1Department of Biological and Environmental Sciences, University of Helsinki, P.O. Box 27, FI-00014 Helsinki, Finland
2Finnish Meteorological Institute, P.O. Box 503, FI-00101 Helsinki, Finland
3Nordic Envicon Ltd., Koetilantie 3, FI-00790 Helsinki, Finland
4Department of Physical Sciences, University of Helsinki, P.O. Box 64, FI-00014 Helsinki, Finland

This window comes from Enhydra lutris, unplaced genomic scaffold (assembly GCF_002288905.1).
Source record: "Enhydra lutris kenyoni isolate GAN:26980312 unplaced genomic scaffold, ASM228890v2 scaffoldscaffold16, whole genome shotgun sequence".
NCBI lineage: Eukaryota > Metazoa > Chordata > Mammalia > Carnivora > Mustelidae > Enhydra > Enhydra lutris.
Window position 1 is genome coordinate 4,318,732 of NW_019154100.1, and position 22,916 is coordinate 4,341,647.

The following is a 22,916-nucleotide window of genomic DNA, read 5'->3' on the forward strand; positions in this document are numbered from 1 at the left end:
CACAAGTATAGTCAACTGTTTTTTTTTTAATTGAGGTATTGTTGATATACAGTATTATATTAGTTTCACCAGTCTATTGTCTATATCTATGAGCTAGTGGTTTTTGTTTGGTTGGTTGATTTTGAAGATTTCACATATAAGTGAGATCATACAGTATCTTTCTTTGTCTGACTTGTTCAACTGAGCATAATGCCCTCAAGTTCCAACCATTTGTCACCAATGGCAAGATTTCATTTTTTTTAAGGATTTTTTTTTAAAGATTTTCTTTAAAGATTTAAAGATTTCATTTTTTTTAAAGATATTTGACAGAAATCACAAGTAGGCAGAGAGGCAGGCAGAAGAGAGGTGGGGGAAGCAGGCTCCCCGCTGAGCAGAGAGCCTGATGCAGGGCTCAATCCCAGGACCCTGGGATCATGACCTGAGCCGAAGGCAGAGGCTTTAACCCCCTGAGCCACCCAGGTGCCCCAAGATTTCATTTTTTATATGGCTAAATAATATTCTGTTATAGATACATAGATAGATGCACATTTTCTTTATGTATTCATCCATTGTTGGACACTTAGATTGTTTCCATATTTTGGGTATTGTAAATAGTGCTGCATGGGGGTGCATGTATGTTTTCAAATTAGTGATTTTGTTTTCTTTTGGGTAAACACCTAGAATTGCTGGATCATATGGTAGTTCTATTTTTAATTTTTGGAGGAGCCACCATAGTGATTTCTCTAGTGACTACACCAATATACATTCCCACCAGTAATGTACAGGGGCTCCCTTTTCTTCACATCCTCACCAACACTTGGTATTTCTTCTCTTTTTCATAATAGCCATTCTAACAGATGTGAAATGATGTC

Abstract. Aerosol samples were collected at a rural background site in southern Finland in May 2004 during pollution episode (PM1~16 µg m−3, backward air mass trajectories from south-east), intermediate period (PM1~5 µg m−3, backtrajectories from north-east) and clean period (PM1~2 µg m−3, backtrajectories from north-west/north). The elemental composition, morphology and mixing state of individual aerosol particles in three size fractions were studied using transmission electron microscopy (TEM) coupled with energy dispersive X-ray (EDX) microanalyses. The TEM/EDX results were complemented with the size-segregated bulk chemical measurements of selected ions and organic and elemental carbon. Many of the particles in PM0.2–1 and PM1–3.3 size fractions were strongly internally mixed with S, C and/or N. The major particle types in PM0.2–1 samples were 1) soot and 2) (ammonium)sulphates and their mixtures with variable amounts of C, K, soot and/or other inclusions. Number proportions of those two particle groups in PM0.2–1 samples were 0–12% and 83–97%, respectively. During the pollution episode, the proportion of Ca-rich particles was very high (26–48%) in the PM1–3.3 and PM3.3–11 samples, while the PM0.2–1 and PM1–3.3 samples contained elevated proportions of silicates (22–33%), metal oxides/hydroxides (1–9%) and tar balls (1–4%). These aerosols originated mainly from polluted areas of Eastern Europe, and some open biomass burning smoke was also brought by long-range transport. During the clean period, when air masses arrived from the Arctic Ocean, PM1–3.3 samples contained mainly sea salt particles (67–89%) with a variable rate of Cl substitution (mainly by NO3−). During the intermediate period, the PM1–3.3 sample contained porous (sponge-like) Na-rich particles (35%) with abundant S, K and O. They might originate from the burning of wood pulp wastes of paper industry. The proportion of biological particles and C-rich fragments (probably also biological origin) were highest in the PM3.3–11 samples (0–81% and 0–22%, respectively). The origin of different particle types and the effect of aging processes on particle composition and their hygroscopic and optical properties are discussed.